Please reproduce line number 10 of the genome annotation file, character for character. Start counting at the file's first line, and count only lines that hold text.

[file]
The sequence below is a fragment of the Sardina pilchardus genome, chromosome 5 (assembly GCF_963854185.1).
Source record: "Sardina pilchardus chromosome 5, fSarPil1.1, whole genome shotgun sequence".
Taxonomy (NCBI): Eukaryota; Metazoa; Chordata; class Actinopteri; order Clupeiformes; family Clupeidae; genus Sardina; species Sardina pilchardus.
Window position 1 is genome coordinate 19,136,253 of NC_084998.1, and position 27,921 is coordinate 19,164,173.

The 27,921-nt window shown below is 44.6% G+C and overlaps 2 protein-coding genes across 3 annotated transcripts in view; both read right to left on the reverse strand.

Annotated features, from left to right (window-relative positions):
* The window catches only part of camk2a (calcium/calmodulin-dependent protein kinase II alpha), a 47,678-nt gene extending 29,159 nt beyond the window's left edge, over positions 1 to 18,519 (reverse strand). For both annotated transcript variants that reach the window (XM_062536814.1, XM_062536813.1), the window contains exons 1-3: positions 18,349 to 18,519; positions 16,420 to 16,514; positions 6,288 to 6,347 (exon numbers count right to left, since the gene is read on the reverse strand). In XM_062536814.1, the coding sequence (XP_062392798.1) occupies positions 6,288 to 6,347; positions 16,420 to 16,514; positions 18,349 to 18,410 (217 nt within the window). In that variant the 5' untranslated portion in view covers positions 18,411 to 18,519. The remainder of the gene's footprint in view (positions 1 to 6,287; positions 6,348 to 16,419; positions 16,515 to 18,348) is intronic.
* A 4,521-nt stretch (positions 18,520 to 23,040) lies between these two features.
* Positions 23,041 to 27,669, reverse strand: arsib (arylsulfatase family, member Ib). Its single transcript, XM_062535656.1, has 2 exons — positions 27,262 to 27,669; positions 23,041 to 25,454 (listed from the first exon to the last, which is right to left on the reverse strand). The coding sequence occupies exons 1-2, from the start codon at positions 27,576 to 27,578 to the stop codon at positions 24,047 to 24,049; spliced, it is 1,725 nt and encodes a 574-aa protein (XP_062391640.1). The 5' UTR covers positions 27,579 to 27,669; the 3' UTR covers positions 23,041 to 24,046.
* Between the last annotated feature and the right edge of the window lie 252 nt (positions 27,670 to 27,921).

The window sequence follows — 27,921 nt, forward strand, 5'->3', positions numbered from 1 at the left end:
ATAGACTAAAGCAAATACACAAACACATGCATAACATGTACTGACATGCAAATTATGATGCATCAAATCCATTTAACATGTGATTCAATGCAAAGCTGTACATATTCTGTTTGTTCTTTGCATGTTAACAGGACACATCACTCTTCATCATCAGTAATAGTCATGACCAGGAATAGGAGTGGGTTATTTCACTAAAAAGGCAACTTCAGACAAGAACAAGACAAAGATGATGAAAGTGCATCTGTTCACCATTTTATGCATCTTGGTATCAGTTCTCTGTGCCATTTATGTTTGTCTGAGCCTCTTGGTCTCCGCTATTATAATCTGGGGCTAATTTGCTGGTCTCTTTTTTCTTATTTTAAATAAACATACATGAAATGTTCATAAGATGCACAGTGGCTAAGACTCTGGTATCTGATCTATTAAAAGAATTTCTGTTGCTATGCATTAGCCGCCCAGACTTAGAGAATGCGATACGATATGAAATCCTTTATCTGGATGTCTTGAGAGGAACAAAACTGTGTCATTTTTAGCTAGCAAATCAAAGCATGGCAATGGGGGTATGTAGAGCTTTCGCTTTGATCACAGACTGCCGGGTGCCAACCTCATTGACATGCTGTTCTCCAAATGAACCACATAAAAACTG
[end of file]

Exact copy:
* Between the last annotated feature and the right edge of the window lie 252 nt (positions 27,670 to 27,921).